A new grant partners the Mississippi Department of Education with universities and school districts to provide special education teachers. MPB’s Alexandra Watts reports on the grant’s impacts throughout the state.
Three universities are recipients of grant money from the education department and the W.K. Kellogg Foundation to fund a special education teacher residency program.
For some regions, the placements will be to offer some help with the teacher shortage.
Leslie Griffin is Delta State University’s Dean of College Education and Human Services. She said Delta State, which is part of the program, will be working put teachers into the Sunflower Consolidated County School District – but keep them there.
“Schools are identifying individuals who are vested in those communities," she said. " And then, through this programming, being so embedded in the culture and developing their schools in that culture, they’re going to be more likely to be retained in those schools.”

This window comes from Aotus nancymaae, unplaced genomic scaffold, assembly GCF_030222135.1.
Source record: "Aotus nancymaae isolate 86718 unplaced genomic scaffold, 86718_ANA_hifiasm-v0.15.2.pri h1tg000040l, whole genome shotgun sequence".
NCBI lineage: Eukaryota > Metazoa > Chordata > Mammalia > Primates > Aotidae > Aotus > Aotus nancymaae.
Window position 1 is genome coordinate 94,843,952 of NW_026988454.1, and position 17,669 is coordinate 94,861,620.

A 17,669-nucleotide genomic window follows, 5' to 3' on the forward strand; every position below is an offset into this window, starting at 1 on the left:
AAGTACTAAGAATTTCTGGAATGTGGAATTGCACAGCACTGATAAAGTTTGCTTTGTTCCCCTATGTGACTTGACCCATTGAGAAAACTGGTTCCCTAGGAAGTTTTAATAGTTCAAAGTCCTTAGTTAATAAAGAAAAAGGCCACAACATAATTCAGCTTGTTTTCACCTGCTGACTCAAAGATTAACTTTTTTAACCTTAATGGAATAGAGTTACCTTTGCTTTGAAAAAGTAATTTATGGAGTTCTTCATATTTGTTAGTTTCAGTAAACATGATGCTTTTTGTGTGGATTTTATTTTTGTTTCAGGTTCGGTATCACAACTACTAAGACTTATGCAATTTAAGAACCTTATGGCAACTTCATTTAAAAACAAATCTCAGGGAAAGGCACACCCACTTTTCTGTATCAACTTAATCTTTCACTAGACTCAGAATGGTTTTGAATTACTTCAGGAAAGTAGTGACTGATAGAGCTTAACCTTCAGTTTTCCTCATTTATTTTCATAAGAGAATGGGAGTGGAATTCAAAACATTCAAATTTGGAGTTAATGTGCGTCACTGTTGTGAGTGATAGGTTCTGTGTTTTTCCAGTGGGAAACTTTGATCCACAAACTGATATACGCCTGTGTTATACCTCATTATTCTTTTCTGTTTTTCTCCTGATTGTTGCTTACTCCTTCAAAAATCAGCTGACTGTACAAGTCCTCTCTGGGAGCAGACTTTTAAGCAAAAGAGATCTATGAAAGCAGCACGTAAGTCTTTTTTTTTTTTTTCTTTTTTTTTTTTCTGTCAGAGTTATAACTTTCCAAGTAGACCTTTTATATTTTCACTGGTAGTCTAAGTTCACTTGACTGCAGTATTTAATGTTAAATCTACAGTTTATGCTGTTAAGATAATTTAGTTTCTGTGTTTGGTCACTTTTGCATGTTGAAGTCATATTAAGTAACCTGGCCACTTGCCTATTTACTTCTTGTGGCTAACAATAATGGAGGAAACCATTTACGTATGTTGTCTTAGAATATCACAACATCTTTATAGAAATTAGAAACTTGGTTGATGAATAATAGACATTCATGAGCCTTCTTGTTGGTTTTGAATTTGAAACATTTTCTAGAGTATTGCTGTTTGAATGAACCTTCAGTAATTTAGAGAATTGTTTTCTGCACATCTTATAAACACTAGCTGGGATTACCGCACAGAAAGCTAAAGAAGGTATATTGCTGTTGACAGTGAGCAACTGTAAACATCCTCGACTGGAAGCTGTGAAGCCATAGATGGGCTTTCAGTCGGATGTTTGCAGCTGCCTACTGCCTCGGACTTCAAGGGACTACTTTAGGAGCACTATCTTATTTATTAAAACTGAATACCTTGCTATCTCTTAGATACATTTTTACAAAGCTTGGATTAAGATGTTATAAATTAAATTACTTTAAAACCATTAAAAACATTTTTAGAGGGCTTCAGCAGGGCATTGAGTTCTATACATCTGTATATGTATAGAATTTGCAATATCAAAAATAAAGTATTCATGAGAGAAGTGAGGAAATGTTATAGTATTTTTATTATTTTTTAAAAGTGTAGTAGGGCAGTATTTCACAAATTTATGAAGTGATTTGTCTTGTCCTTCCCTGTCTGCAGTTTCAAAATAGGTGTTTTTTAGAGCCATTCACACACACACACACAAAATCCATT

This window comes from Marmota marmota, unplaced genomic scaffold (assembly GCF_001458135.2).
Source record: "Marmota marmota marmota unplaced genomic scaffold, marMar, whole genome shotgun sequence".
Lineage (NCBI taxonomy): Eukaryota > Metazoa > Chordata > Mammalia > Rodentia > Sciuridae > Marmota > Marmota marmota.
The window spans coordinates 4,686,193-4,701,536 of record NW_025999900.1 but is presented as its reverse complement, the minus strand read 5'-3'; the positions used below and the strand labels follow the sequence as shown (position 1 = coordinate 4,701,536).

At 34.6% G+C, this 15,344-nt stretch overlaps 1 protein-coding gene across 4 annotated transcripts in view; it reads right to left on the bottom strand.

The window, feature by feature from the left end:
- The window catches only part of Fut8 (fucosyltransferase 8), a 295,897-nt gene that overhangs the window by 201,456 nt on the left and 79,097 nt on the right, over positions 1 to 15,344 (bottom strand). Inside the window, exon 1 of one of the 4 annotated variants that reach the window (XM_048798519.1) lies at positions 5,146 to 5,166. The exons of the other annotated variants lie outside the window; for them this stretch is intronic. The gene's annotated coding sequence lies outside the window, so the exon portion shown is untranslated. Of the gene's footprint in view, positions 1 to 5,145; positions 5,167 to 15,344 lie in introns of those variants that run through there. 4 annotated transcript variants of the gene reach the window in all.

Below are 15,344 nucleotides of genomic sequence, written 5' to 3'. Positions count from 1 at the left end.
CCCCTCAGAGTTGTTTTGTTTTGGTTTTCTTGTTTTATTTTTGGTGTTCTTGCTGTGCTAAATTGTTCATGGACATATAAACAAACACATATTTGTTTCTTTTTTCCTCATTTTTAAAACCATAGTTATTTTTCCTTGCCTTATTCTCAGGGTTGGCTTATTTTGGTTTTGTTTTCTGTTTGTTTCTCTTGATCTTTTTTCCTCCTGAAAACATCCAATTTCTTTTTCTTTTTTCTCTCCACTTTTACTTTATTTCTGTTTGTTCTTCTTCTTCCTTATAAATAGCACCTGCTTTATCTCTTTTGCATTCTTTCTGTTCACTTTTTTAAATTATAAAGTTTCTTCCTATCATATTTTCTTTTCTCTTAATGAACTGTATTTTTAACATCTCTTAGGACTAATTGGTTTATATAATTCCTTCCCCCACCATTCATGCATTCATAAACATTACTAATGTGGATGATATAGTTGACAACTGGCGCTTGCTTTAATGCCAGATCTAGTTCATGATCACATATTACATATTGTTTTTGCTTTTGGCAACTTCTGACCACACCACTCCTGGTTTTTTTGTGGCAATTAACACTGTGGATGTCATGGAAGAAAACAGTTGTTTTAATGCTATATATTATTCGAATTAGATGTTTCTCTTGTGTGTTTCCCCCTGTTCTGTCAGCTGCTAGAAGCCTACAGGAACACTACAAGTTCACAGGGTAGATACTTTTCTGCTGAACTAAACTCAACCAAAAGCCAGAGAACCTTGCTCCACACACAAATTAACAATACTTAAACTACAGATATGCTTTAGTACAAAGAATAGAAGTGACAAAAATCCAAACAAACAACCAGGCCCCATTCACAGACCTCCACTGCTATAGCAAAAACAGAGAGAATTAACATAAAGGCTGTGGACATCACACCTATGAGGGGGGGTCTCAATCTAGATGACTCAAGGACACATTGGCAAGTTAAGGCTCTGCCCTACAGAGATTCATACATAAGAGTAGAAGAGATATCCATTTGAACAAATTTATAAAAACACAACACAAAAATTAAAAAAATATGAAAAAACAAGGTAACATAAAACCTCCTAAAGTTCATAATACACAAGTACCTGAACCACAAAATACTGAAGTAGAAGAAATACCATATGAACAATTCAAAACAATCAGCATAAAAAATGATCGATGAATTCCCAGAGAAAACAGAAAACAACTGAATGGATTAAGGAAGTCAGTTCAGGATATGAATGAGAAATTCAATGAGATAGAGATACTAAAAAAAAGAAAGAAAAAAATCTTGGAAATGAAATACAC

Funders are also to hope attract more diverse students into the teaching profession. Mississippi State University is working with Jackson Public School District. Brandi Sumrall with Mississippi State said students will be able to see themselves reflected in their educators.
“When you have a diverse pool of people you are graduating each year, then you have a better way to form those relationships and form those relationships in the classroom and with their school in their culture and climate," she said.
William Carey University and two other school districts are also part of the program. It begins with the school year this fall.